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  • Writer's pictureBarbara Kaminski, Ph.D., BCBA-D, LBA(VA)

New Year's Resolutions? Making Habits Stick

The start of a new year is traditionally a time to focus on a “new start,” often in the form of making a “New Year’s Resolution.” You might pledge to eat healthier, exercise more frequently, or drink less coffee. The gym sees a huge spike in new customers and it is hard to find an open treadmill. At least for a month or so. And after that the gym collects monthly fees from people who had good intentions.

Why is it so hard to “stick with it” and what does that have to do with our kids? If you are like many people when you start at the gym, you set a goal and maybe a system to support it. You might even promise yourself a prize of some kind if you meet the goal. With determination, you may stick with it until you meet the goal. There will always be a handful of people for whom it becomes a new habit, but for many, the resolution will quickly fall by the wayside. If it is this hard for us to stick with something until it becomes a new habit, just imagine how hard it is for a kid who doesn’t see why cleaning up their toys is a good habit to have!

New Year’s resolutions have similarities to token systems and self-management systems in ABA therapy. Let’s say that you want your child to (1) make their bed, (2) pick up their toys, and (3) use their napkin during dinner. A “token chart” is set up and it includes something motivating - a “reward” for completing the tasks on the token chart. Beds will be made, toys picked up, and napkins used as long as the reward is something that they are motivated to earn. But is that enough to develop new habits? If the system in place is consistent and the reward remains motivating, we are going to see the behavior that we want. But what we really want is tidy beds, toy-free floors, and used napkins even when it doesn’t lead to a reward.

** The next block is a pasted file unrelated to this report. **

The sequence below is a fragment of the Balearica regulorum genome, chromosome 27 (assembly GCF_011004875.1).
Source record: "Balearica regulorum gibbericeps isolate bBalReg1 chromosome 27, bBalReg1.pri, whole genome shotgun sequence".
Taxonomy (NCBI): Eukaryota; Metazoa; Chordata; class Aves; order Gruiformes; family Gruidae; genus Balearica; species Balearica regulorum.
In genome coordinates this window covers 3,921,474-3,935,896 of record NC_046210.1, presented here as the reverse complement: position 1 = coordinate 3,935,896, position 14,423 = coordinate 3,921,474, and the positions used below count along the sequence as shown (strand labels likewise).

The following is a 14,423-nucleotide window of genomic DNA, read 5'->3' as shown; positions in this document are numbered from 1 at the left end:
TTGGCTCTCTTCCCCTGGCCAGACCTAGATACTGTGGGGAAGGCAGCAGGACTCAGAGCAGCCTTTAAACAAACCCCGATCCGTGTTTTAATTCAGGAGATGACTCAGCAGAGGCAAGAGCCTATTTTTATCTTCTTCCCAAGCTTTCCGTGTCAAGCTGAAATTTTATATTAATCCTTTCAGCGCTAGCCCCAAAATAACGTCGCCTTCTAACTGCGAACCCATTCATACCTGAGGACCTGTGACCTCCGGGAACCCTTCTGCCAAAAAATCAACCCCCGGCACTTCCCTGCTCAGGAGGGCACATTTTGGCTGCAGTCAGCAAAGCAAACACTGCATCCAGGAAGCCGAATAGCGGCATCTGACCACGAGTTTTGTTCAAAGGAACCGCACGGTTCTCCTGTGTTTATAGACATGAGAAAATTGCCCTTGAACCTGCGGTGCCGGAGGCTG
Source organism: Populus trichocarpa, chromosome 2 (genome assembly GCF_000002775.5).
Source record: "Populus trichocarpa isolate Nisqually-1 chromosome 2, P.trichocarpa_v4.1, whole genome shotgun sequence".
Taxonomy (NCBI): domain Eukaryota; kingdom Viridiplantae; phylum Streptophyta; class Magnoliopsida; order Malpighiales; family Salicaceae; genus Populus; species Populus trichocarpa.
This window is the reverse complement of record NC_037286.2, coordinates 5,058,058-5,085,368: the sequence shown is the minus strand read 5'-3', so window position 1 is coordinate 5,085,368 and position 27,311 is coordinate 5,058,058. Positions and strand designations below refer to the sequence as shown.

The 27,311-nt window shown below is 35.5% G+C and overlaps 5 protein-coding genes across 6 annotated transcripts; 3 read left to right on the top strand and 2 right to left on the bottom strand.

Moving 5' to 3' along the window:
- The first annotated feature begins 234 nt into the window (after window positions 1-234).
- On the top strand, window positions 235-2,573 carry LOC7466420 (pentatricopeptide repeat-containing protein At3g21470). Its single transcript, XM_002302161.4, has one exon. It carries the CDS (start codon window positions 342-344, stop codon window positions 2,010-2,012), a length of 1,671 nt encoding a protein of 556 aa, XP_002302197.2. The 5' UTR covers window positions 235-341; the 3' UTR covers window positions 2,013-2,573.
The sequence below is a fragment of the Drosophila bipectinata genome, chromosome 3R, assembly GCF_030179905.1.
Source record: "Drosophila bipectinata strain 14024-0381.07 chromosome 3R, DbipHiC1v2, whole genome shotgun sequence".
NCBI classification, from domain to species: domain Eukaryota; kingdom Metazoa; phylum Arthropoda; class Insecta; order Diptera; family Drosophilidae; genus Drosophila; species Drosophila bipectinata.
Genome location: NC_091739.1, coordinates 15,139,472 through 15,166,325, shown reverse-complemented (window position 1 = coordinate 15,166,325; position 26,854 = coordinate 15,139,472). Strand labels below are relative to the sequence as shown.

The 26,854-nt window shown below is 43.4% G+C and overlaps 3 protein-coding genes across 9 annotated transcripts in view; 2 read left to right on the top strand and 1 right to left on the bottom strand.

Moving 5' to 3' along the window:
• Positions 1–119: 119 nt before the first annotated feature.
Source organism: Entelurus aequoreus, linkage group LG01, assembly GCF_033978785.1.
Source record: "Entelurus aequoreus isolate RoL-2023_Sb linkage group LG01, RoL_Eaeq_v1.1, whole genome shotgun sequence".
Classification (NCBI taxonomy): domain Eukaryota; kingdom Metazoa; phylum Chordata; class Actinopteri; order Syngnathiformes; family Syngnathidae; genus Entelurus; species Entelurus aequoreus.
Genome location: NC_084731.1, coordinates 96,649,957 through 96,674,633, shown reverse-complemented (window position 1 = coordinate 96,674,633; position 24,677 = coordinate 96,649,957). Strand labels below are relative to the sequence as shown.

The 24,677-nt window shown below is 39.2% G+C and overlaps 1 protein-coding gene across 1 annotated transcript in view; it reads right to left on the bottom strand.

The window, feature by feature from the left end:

How can we turn these things into habits that last? There are several strategies that are used in ABA. The first is to slowly increase how much work leads to a reward. Usually that means the child has to earn more tokens to get the prize. In ABA, we call this “thinning.” Theoretically, “thinning” works. But to the child it can seem kind of, well, unfair. “I have been doing what you asked and now you want me to do even more of that for the same reward.” Outcome: unhappy child.

Another strategy is to make the reward less predictable. If your child originally earned the reward after 10 tokens, surprise your child with the reward after only 5 tokens. But then the next time, they need more than 10 tokens – maybe 12 or 13. By making it less predictable, it is easier to slowly increase the number of tokens needed. To your child, because sometimes only a few tokens are needed, the system seems pretty sweet.

But, to successfully remove the system entirely, what really needs to happens is for more natural rewards to take over. Going back to the gym example, the person most likely to continue going to the gym in February is the one who starts to feel healthier and enjoys their time on the treadmill. Help your child identify good things that come from having their toys picked up (is it easier to find a toy they are looking for?) and it will be more likely that they will eventually pick up their toys without a token system. Those kind of things, the natural outcomes of the habit, need to become important for the habit to stick.

Of course, creating new habits is complex business, and the tips here are simplified. But new routines can become habits. Goals help. Rewards help. Practice helps (the more often you do it, the more likely it will become a habit!). It might not be easy, but it will be worth it!

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